The book is History of Coffee Creek Baptist Association, (Southern Indiana), An Account Of, Present Churches and Biographical Sketches of its Ministers, by J.C. Tibbets. Believe it or not that is the entire title. It was published in 1883 in Cincinnati, Ohio.
COFFEE CREEK ASSOCIATION
PART I Chapter I
Description of Country When First Settled
Coffee Creek Association, at the present time (1883), is composed of seventeen churches, embracing the western part of Jefferson County, the southern part of Jennings, and the eastern part of Scott, in Indiana, and covers an area of about 350 square miles. The few persons now living who were here prior to the organization of the Association, in 1827, know what the condition of Southern Indiana was at the time better than it can be told them; but for the younger portion of the present generation it may be well to briefly outline the general appearance and situation of the country, the character of the pioneer immigrants, and the trials and hardships and dangers encountered by them in those early days.
The State of Virginia, which claimed the whole territory north of the Ohio River and east of the Mississippi, confirmed, in 1783, the bargain made by Gov. Henry, of Virginia, with Gen. George Rogers Clark, granting to him, and to his followers, 149,000 acres of land, in compensation for military services rendered in the successful campaign of 1778-79. This grant, located in what was then Illinois Country (now Clark), was deeded by the Continental Congress to Gen. Clark in 1786--Virginia having previously ceded the whole territory to the general government--and was the first point settled in Southern Indiana.
Prior to the ordinance of 1787, a few families had located at the head of the falls of the Ohio River, at a place they named Clarksville (now Jeffersonville). Aside from this, not a trace of the white man could be seen in all this region, except, perhaps, at a few trading points established by the French settlement at Kaskaskia, Illinois, and a similar one on the east bank of the Wabash River, at Vincennes. The whole of this vast territory, embracing more than one hundred million acres of fertile lands, was in the undisputed possession of the Indians, who made every possible exertion to prevent the encroachments of the whites.
The reports carried back to the States by the few exploring parties which had been out, of the remarkable productiveness of the soil, the salubrity of the climate, and the wonderful beauty and grandure of the scenery, induced immigration. In a few years thousands of hardy pioneers were locating homes in the new country. They were met and opposed by the natives at every point, but the indomitable will and perseverance of the whites enabled them to drive the red man back, step by step, and finally force them west of the Mississippi. This result, however, was attained only after years of deadly struggle, and a great sacrifice of life; and it was not until after the battle of the Thames, October 5, 1813, when the British and Indians, under the command of Gen. Proctor and the renowned chieftain, Tecumseh, were totally defeated by the American troups, under Gen. Harrison, that any degree of security could be felt by the settlers.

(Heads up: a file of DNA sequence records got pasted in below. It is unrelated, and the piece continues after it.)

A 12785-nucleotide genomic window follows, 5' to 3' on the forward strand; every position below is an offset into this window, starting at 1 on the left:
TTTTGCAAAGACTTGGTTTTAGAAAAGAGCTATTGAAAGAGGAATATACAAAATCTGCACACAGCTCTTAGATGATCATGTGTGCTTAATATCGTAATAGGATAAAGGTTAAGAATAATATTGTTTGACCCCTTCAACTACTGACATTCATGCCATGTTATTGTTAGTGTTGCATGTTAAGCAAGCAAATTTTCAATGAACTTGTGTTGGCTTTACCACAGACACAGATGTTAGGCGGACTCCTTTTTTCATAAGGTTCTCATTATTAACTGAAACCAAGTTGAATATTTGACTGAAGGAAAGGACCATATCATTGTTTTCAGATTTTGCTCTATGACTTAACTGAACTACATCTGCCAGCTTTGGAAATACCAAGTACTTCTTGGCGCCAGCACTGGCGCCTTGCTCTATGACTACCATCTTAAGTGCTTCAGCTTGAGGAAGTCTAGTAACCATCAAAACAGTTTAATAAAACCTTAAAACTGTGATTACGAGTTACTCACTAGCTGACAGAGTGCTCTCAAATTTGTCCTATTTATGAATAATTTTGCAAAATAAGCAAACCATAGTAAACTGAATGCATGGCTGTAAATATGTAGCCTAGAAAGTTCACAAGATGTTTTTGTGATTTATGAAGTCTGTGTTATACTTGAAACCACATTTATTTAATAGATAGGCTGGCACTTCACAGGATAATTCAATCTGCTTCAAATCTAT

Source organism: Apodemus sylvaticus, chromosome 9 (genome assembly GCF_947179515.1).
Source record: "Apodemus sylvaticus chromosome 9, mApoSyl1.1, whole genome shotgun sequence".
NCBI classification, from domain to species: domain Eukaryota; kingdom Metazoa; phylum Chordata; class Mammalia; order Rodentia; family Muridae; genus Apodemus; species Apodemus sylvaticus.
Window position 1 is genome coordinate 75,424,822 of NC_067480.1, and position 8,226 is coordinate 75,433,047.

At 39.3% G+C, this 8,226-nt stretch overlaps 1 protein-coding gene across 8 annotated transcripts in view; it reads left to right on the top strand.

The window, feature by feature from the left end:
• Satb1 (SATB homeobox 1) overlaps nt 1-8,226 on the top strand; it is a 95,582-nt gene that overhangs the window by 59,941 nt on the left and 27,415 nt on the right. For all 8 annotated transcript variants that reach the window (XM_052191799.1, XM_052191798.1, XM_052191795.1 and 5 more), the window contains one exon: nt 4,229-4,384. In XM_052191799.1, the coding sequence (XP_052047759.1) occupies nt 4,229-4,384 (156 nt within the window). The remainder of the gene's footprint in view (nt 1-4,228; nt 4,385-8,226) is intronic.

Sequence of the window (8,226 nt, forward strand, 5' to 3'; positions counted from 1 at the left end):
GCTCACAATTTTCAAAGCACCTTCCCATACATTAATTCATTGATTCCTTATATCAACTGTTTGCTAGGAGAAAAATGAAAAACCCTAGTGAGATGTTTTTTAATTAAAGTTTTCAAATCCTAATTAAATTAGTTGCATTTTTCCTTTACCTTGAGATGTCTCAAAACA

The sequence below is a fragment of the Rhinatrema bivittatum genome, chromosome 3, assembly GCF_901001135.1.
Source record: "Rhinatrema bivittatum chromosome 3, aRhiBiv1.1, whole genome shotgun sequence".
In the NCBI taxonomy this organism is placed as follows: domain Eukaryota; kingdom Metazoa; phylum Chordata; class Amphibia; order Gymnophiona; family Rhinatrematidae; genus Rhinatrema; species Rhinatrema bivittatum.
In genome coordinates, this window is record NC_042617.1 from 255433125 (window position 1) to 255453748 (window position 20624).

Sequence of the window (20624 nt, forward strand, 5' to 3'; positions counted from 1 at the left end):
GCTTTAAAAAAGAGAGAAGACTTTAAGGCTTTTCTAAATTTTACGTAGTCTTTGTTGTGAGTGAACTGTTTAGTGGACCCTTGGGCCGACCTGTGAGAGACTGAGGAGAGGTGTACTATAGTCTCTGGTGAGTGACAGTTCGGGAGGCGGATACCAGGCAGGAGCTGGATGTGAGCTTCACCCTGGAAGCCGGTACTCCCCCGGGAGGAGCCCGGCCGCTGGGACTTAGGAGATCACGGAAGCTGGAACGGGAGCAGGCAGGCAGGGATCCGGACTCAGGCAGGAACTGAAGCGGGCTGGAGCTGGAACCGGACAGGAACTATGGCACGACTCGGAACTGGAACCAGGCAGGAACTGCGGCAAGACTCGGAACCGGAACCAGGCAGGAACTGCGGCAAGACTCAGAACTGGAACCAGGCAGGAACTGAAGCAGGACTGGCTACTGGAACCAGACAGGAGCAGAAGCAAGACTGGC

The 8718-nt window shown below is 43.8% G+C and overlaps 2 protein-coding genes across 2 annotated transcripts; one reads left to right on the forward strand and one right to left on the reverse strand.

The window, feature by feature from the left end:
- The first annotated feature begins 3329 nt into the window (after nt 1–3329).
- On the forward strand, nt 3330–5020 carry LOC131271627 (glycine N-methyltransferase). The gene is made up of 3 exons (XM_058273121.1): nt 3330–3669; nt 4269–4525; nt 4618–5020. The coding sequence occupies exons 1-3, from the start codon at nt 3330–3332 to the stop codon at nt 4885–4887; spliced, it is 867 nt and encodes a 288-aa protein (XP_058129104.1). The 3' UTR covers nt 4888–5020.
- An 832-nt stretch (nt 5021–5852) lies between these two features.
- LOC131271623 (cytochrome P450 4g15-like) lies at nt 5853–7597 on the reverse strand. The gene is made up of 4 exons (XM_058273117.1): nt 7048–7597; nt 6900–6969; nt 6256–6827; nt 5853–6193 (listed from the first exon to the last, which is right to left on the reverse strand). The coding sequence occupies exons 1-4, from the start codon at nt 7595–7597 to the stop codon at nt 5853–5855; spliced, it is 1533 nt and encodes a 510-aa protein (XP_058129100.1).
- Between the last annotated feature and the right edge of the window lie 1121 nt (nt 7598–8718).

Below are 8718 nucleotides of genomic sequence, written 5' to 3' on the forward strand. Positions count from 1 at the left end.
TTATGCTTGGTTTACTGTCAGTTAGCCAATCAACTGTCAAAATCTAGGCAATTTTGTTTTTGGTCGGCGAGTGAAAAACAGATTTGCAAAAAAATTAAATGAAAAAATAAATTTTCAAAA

It is not the present intention, however, to write a history of the Northwest Territory, but to briefly sketch the settlement and development of that small portion of it embraced in the bounds, and immediate vicinity, of Coffee Creek Association, with particular reference to the progress of the Baptist denomination.
Between the years 1790 and 1795, a few settlements were made along the northwest bank of the Ohio River, above Clarksville. These gradually increased from year to year, but it was not until about the time of the organization of a separate territorial government for Indiana, in 1809, that any considerable number of these were extended into the interior. This act greatly stimulated immigration, and several of the States, particularly Kentucky, North Carolina and Virginia, soon furnished recruits to come over and take possession of the land.
In that year (1809) a few families from North Carolina and Kentucky settled about ten miles north from the Ohio River, and about the same distance west from where now is the city of Madison, on White River. In 1810 a single family from Virginia (Solomon Deputy) located on Coffee Creek, in the southern part of Jennings County. About the same time a small settlement was made on Lewis' Creek, Jefferson County, some four or five miles south from Coffee Creek; and a little later, a company from Kentucky, attracted by the fertile valley of the Muscatatack, where Vernon now stands, made that point their future home. Other families came in from time to time, selecting lands, and thus settlements were made through the wilderness, generally from three to five, often from ten to twelve miles distant from each other. The ratio of increase advanced each year, and, after the battle of the Thames, before mentioned, so rapidly was the country developed, that, in 1816, Indiana was admitted a State into the Union.
At the time of the first settlements, this whole section of country was a dense, unbroken forest. Hill and valley, high land and low, were alike covered with a heavy growth of timber. Not a tree had been cut down; not a road opened; not even a foot-path marked out, except the Indian trails leading from the Ohio River back to their villages on the Wabash and other streams.
These were all deceased at the time when the book was written (1883)
These were all living at the writing (1883)
Transcribed by Sheila Kell